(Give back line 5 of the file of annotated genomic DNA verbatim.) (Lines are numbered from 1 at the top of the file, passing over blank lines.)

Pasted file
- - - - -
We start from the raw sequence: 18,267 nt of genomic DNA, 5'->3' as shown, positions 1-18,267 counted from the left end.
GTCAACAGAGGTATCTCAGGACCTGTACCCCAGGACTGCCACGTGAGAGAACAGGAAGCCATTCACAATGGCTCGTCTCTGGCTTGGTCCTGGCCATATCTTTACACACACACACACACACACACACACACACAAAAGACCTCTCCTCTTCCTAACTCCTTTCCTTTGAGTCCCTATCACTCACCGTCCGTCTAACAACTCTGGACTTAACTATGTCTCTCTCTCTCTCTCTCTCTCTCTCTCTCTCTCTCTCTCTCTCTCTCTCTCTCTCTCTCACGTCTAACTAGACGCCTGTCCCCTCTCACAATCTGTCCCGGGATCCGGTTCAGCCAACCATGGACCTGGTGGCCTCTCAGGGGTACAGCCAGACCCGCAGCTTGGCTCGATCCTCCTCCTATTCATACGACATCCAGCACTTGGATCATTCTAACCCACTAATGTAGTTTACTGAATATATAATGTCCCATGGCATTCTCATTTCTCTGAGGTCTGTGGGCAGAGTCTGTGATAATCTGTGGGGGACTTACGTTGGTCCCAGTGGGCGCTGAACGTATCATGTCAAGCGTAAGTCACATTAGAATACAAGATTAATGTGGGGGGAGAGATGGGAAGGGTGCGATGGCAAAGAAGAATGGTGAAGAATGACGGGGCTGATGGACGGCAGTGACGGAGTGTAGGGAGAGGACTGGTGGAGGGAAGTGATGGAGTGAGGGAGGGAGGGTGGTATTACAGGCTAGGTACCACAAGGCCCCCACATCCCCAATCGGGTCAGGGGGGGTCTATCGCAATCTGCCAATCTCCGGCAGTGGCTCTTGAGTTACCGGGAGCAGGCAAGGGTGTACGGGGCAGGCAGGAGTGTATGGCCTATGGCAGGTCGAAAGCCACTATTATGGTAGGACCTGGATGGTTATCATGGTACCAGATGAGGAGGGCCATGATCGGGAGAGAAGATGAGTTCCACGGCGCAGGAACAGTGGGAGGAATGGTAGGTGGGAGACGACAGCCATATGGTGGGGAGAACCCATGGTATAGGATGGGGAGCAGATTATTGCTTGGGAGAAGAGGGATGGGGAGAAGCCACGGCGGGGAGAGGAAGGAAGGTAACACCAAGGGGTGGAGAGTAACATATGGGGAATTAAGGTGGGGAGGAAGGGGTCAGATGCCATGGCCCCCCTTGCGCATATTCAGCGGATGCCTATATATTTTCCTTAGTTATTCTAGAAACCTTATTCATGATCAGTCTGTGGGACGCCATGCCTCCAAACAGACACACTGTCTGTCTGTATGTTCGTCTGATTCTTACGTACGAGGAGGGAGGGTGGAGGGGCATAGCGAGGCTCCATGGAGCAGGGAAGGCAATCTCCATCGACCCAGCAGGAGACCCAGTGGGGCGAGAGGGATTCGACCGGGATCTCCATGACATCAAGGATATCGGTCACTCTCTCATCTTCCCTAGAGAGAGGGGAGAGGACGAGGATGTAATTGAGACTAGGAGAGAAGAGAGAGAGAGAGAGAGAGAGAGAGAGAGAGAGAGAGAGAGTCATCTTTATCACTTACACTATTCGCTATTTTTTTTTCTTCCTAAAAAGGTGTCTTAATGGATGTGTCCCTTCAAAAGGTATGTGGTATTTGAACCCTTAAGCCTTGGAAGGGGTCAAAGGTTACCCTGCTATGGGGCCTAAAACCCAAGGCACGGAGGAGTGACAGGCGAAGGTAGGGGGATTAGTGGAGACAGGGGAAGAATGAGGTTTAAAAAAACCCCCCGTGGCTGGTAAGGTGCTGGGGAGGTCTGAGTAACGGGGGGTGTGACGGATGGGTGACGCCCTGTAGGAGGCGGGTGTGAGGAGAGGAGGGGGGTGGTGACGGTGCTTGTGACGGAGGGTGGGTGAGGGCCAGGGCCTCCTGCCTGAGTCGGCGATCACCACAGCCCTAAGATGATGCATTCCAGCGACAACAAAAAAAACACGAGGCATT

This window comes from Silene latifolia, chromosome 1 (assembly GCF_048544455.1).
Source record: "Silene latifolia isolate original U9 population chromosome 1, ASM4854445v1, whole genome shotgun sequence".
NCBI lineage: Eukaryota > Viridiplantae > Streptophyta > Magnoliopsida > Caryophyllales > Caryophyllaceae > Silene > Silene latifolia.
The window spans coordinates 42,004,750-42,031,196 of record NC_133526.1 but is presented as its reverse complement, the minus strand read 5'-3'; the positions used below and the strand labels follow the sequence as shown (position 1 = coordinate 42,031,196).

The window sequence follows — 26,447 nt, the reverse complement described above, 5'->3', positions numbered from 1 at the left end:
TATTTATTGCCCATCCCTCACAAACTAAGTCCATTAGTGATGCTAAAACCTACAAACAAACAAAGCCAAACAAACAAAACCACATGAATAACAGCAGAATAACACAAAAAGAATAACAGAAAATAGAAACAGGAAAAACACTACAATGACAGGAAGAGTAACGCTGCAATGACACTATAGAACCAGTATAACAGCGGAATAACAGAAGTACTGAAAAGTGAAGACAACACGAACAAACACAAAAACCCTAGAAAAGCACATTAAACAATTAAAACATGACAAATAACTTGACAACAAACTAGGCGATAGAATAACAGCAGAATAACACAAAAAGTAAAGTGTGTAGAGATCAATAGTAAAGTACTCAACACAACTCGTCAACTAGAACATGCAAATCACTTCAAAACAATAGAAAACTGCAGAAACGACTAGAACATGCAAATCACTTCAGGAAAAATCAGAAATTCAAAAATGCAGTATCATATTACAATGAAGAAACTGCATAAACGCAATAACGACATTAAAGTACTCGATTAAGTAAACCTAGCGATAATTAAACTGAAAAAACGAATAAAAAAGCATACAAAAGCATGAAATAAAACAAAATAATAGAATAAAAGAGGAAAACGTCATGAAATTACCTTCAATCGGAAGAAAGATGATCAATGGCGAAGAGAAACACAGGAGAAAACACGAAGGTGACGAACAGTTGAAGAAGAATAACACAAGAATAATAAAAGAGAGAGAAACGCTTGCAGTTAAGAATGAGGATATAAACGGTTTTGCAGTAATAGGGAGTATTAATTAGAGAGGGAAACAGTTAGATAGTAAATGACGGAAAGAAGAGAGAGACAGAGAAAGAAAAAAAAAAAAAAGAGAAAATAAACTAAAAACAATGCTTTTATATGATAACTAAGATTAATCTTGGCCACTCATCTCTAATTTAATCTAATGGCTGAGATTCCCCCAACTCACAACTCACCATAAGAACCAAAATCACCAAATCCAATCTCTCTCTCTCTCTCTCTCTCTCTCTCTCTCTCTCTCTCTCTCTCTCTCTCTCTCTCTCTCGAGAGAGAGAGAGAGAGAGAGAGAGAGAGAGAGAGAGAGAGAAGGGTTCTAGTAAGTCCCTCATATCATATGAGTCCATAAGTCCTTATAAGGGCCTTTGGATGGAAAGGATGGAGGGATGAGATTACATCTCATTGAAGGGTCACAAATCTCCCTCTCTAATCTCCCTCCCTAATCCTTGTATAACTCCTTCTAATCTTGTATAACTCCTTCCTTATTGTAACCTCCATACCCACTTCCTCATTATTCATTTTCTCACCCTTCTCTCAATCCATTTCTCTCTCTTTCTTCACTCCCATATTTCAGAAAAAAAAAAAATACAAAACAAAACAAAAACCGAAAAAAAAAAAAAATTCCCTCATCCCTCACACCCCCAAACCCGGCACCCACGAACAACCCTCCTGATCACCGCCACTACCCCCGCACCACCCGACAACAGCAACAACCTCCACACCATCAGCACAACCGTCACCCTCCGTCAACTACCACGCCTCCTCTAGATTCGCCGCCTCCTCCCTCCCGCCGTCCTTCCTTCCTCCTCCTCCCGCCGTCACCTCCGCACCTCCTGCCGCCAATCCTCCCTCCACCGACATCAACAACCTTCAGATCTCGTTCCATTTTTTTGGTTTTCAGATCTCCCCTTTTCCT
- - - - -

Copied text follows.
NCBI lineage: Eukaryota > Viridiplantae > Streptophyta > Magnoliopsida > Caryophyllales > Caryophyllaceae > Silene > Silene latifolia.